The city of Chicago has been rocked with protests from Chicago teachers and parents for months. According to an article at abc7chicago.com, Chicago teachers are protesting the financial crisis in the city and the budget deficit that could potentially result in massive budget cuts towards every Chicago public school. If the budget cuts were made, the CTU (Chicago Teachers Union) has claimed its members will go on strike. That could lead to closures of all Chicago public schools until the strike gets resolved. The protestors have come up with several ideas to solve the financial crisis in Chicago:
- Raise taxes on corporations and the upper class to meet the budget deficit
- Formulate a long term solution to avoid this issue again
- Allow the Mayor of Chicago and CPS (Chicago Public Schools) to try to find other sources of revenue instead of asking the state government for funds
In addition to the recent protests, there were protests a couple months ago over the same issues and more according tomarketwatch.com. Trust in the Chicago administration is very thin because the city has a long history of political cronyism and corruption. Unfortunately for CPS, that thin trust also extends to within itself. Last year it was revealed that Byrd-Bennett, then-CEO of CPS was in involved in a kickback scheme that benefited herself and her former employer, at SUPES Academy. CPS filed a 65 million dollar lawsuit against Byrd-Bennett and others.
Officials at CPS claim to want to help the school children, but many parents find it hard to believe. Notable government officials who choose to send their children to private schools instead of CPS include Mayor Rahm Emanuel, President Obama, and Illinois Governor Bruce Rauner. Even former United States Secretary of Education Arne Duncan (who was the CEO of CPS for most of the 2000s) has his children in private school. It is not hard to imagine why some parents are not inclined to trust CPS officials when they claim they have the children’s’ best interests at heart.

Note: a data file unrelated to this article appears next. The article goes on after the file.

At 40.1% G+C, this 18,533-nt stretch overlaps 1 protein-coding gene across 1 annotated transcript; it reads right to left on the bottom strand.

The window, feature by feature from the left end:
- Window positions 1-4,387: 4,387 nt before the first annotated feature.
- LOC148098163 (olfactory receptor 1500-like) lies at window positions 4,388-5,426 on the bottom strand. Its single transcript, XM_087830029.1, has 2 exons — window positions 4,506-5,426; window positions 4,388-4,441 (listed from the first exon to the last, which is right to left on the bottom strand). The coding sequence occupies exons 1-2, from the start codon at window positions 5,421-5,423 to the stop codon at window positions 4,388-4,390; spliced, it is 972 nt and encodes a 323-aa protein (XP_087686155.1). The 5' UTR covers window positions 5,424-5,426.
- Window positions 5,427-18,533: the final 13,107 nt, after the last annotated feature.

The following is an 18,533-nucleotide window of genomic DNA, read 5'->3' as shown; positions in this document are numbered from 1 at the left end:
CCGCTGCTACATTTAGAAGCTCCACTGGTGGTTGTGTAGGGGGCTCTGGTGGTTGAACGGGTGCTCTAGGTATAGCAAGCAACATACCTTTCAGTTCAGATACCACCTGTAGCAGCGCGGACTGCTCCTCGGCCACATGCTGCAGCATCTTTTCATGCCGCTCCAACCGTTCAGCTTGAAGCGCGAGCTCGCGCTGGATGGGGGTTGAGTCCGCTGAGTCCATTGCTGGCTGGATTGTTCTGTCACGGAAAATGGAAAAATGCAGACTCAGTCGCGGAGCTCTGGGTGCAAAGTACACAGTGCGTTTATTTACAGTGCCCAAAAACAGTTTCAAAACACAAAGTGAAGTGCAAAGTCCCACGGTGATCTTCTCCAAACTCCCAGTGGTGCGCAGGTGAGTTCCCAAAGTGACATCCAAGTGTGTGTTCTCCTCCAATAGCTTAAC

The problems facing the city of Chicago and CPS are complex and wide ranging. There is no one fix solution that will cure all the ills and make the problems go away. If any real progress is to be made, it must start by getting the house in order. Stopping wasteful spending in the CPS budget and in state government is a good place to start. Tax reform must also be part of the solution to attract people back into Chicago in order to increase revenue for the city and CPS. It is no secret that General Electric recently decided not to pick Chicago as the location for its corporate headquarters due to the pension crisis and the CPS budget crisis. Until the city of Chicago can get its house in order, the problems will only get worse.
In conclusion, CPS is in danger of not opening its doors for the next school year if Chicago teachers decide to strike. The teachers will strike if massive budget cuts are made due to the failure to resolve the CPS budget deficit. Time will tell how this story ends.